INVESTMENT OR BOONDOGGLE? >
One of Two Parts >(part Two is Here)
Conditioning & Purification,
June 1986 >by
Gene Shaparenko, Aqua Technology >
was the defining article which kicked off the national rush to
build independently owned as well as franchised water stores.
The concept in 1983 was altogether new and radically different
from any water treatment operation in existence at that time.
the initial article, our telephone rang day and night, from all
over the US to Europe, Asia and Australia with requests for our
assistance in starting stores in those areas.
idea of water stores caught on first in California, around the
area of the first Aqua Technology stores. The expansion in these
areas was primarily through employees who cut their teeth on
the initial Aqua Technology stores---learning merchandising as
well as operational aspects of this new and exciting business.
various manufacturers were putting together "water store"
packages to sell to prospective store owners.. These were simply
hardware packages and came with little or no advise or business
operational information. During the late 1980's and early 1990's
the business landscape was littered with failures from these
initial startups---some ill-designed "franchise" operations
losing upwards of $15 million on such programs.
the successful water stores in America are primarily independently
owned and operated. Here and there one can find a "franchised"
operation selling a significant amount of water but whose bottom
line is severely limited by nature of the franchise activities
and the tendency to focus on water sales or relatively other
today's competitive retail economy, simply dropping a bunch of
water processing and dispensing equipments into a conveniently
located shopping center is not enough for prudent investors nor
is it justified by the bottom line. It is necessary to evaluate
the strategic position of that business(via computer models)
in the community at large as well as with respect to existing
or hypothetical competitors.
may seem extraneous to the typical "wanna be" store
owner but as larger business owners and industrial concerns will
rapidly concede, these business modeling activities are absolutely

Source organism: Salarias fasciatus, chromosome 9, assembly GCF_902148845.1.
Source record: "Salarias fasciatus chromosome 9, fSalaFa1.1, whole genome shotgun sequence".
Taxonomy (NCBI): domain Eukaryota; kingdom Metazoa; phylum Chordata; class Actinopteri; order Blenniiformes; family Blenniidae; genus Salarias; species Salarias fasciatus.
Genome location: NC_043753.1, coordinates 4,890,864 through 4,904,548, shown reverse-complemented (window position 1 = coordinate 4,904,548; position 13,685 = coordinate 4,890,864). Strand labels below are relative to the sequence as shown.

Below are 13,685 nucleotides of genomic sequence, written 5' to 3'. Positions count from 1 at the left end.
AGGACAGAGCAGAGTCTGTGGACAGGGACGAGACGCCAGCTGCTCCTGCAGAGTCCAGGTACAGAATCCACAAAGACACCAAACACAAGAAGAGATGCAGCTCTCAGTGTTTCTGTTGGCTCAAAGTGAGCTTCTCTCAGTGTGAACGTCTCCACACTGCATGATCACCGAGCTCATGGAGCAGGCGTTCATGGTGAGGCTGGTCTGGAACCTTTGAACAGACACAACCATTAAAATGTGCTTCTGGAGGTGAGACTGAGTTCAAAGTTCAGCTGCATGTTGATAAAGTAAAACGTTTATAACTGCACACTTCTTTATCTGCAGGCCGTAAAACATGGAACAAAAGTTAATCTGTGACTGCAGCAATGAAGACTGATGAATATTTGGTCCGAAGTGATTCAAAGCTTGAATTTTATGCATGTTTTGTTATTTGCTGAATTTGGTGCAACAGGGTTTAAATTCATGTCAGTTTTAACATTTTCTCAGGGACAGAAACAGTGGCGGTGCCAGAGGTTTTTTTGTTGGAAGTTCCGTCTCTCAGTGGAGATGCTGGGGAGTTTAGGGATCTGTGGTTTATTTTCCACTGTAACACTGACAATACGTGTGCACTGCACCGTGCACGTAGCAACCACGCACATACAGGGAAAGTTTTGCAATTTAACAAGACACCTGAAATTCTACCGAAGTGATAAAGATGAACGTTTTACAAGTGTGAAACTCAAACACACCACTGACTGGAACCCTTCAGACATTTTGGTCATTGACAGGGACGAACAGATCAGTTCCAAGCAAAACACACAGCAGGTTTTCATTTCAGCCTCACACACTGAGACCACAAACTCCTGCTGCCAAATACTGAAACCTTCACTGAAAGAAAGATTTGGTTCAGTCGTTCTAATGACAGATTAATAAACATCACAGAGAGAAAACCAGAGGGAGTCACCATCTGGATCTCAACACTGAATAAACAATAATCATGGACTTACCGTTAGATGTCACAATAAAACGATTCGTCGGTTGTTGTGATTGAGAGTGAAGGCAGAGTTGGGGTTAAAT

essential in determining if specific investments are indeed justifiable,
based on a variety of environmental and operational conditions
which may affect the business.
water store owners and "store builders" push these
concerns to the side as "extraneous to getting a store operation"
and thus consign the operation to red ink faster than one can
get out the red pen. Successful retail operations, including
water stores, today run by more than the seat of their pants---they
use tools which larger corporations use on a regular basis to
keep their operations on track.
of these planning and modeling considerations are
presented in an overview form HERE.
hope you enjoy these original articles on water stores. Your
comments and questions are always welcome. You can contact us
at the phone or e-mail connections noted at the bottom of any
page on this website.
is a short story about how the West Coast's first "water
store" was born---how it became very successful---some reasons
why you might want to consider building one---and finally, why
not everyone who is trying to duplicate it is succeeding.
with every growing small business which starts in the home or
garage, one must always make a decision as to whether or not
greater public exposure will increase sales and thereby help
justify the additional advertising expenses, etc.
outside forces (the city fathers, for example) help you make
that decision. Such was the case with Aqua Technology in the
summer of 1983. Having sold hundreds of POU systems since 1977
from the back of a garage on a quiet residential street, increased
retail foot traffic to and from the garage, the roar of shipping
and receiving vehicles competing for parking space on the residential
street next to our house and other notable neighborhood discomforts
led us (with the gentle prodding of the city fathers) to find
adequate room (i.e. "please find another place") for
the growing business.
from the garage to a retail store meant changing gears from a
"preference" to a "commitment" regarding
purified drinking water. It also meant selecting new and more
sophisticated types of equipment, increasing the quality and
quantity of advertising, training outside salespersons, etc.
first, we really didn't know what we were looking for in terms
of a retail showroom. After all, we had no role model or example
to follow---other distiller, filter and other POU salespersons
still worked out of a small shed (or)garage, the trunk of the
in 1983, the technology for producing distilled water in "commercial
quantities" for resale to the general public was just being
developed. Therefore, the first retail store started in September,
1983 with just standard POU items (distillers, filters, reverse
osmosis, ultraviolet, micro filters, etc.).
within six weeks, on the strength of POU system sales alone,
the West Coast's first water store was operating in the black.
these early weeks and months, on several occasions customers
asked whether or not we had some samples of distilled water to
"try before I buy." My wife, the smart businesswoman
that she is, said,
. . Gene, you know there's a future in selling distilled water---you'd
better get a few distillers running in the back room so we can
have some (distilled water) on hand for clients who are considering
a water purifier."
the next week, literally every spare square foot and electrical
outlet was tied up making distilled water (with small 8-gallon/day
units). Somehow, the water disappeared faster than it could be
made. At the end of that first week, close of business found